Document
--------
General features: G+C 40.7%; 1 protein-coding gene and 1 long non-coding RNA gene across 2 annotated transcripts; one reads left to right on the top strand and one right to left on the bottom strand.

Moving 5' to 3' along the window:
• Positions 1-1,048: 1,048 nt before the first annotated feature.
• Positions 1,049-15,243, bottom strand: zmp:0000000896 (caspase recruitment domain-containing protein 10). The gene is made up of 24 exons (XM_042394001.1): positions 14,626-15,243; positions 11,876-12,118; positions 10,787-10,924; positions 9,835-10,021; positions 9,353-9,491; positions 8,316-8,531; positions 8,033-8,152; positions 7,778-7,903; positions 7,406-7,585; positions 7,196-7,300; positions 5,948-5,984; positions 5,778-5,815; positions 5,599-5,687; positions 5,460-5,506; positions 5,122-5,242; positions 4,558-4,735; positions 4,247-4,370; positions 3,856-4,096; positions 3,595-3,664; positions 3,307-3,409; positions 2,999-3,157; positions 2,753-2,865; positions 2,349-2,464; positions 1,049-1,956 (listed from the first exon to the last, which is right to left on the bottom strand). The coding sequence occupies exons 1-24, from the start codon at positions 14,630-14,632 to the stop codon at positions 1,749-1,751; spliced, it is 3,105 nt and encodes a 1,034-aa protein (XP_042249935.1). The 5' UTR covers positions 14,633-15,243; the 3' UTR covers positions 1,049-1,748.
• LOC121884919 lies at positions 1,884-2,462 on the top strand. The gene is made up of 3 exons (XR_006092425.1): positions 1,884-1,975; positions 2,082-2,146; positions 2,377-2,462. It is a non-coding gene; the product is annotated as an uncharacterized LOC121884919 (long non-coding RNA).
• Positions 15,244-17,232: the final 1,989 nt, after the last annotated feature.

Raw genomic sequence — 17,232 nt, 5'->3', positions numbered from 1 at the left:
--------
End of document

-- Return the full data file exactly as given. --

General features: G+C 40.7%; 1 protein-coding gene and 1 long non-coding RNA gene across 2 annotated transcripts; one reads left to right on the top strand and one right to left on the bottom strand.

Moving 5' to 3' along the window:
• Positions 1-1,048: 1,048 nt before the first annotated feature.
• Positions 1,049-15,243, bottom strand: zmp:0000000896 (caspase recruitment domain-containing protein 10). The gene is made up of 24 exons (XM_042394001.1): positions 14,626-15,243; positions 11,876-12,118; positions 10,787-10,924; positions 9,835-10,021; positions 9,353-9,491; positions 8,316-8,531; positions 8,033-8,152; positions 7,778-7,903; positions 7,406-7,585; positions 7,196-7,300; positions 5,948-5,984; positions 5,778-5,815; positions 5,599-5,687; positions 5,460-5,506; positions 5,122-5,242; positions 4,558-4,735; positions 4,247-4,370; positions 3,856-4,096; positions 3,595-3,664; positions 3,307-3,409; positions 2,999-3,157; positions 2,753-2,865; positions 2,349-2,464; positions 1,049-1,956 (listed from the first exon to the last, which is right to left on the bottom strand). The coding sequence occupies exons 1-24, from the start codon at positions 14,630-14,632 to the stop codon at positions 1,749-1,751; spliced, it is 3,105 nt and encodes a 1,034-aa protein (XP_042249935.1). The 5' UTR covers positions 14,633-15,243; the 3' UTR covers positions 1,049-1,748.
• LOC121884919 lies at positions 1,884-2,462 on the top strand. The gene is made up of 3 exons (XR_006092425.1): positions 1,884-1,975; positions 2,082-2,146; positions 2,377-2,462. It is a non-coding gene; the product is annotated as an uncharacterized LOC121884919 (long non-coding RNA).
• Positions 15,244-17,232: the final 1,989 nt, after the last annotated feature.

Raw genomic sequence — 17,232 nt, 5'->3', positions numbered from 1 at the left: